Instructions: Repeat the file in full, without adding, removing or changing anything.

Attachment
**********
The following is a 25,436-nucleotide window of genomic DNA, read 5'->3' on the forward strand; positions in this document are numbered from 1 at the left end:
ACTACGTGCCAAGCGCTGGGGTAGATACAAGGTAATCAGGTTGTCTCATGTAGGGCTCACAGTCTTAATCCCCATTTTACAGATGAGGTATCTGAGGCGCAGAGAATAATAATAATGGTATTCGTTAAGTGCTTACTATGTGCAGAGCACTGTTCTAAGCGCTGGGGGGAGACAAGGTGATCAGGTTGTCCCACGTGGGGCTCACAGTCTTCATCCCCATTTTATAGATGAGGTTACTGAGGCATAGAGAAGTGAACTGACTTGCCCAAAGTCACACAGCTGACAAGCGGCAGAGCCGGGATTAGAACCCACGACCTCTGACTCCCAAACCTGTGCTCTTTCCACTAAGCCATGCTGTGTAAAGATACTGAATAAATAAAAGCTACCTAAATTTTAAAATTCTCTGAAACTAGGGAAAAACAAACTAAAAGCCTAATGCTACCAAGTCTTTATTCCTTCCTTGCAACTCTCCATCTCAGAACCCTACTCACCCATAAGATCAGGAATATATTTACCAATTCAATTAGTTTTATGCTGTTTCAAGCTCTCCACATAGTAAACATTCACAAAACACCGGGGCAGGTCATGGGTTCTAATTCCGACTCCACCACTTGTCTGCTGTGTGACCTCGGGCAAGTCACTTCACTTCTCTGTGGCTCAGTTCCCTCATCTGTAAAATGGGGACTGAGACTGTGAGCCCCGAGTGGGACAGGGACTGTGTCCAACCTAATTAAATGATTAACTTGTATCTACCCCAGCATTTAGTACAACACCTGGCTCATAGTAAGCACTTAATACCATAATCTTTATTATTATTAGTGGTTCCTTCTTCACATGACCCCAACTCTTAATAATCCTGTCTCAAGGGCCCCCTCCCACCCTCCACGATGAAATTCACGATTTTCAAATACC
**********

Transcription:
The following is a 25,436-nucleotide window of genomic DNA, read 5'->3' on the forward strand; positions in this document are numbered from 1 at the left end:
ACTACGTGCCAAGCGCTGGGGTAGATACAAGGTAATCAGGTTGTCTCATGTAGGGCTCACAGTCTTAATCCCCATTTTACAGATGAGGTATCTGAGGCGCAGAGAATAATAATAATGGTATTCGTTAAGTGCTTACTATGTGCAGAGCACTGTTCTAAGCGCTGGGGGGAGACAAGGTGATCAGGTTGTCCCACGTGGGGCTCACAGTCTTCATCCCCATTTTATAGATGAGGTTACTGAGGCATAGAGAAGTGAACTGACTTGCCCAAAGTCACACAGCTGACAAGCGGCAGAGCCGGGATTAGAACCCACGACCTCTGACTCCCAAACCTGTGCTCTTTCCACTAAGCCATGCTGTGTAAAGATACTGAATAAATAAAAGCTACCTAAATTTTAAAATTCTCTGAAACTAGGGAAAAACAAACTAAAAGCCTAATGCTACCAAGTCTTTATTCCTTCCTTGCAACTCTCCATCTCAGAACCCTACTCACCCATAAGATCAGGAATATATTTACCAATTCAATTAGTTTTATGCTGTTTCAAGCTCTCCACATAGTAAACATTCACAAAACACCGGGGCAGGTCATGGGTTCTAATTCCGACTCCACCACTTGTCTGCTGTGTGACCTCGGGCAAGTCACTTCACTTCTCTGTGGCTCAGTTCCCTCATCTGTAAAATGGGGACTGAGACTGTGAGCCCCGAGTGGGACAGGGACTGTGTCCAACCTAATTAAATGATTAACTTGTATCTACCCCAGCATTTAGTACAACACCTGGCTCATAGTAAGCACTTAATACCATAATCTTTATTATTATTAGTGGTTCCTTCTTCACATGACCCCAACTCTTAATAATCCTGTCTCAAGGGCCCCCTCCCACCCTCCACGATGAAATTCACGATTTTCAAATACC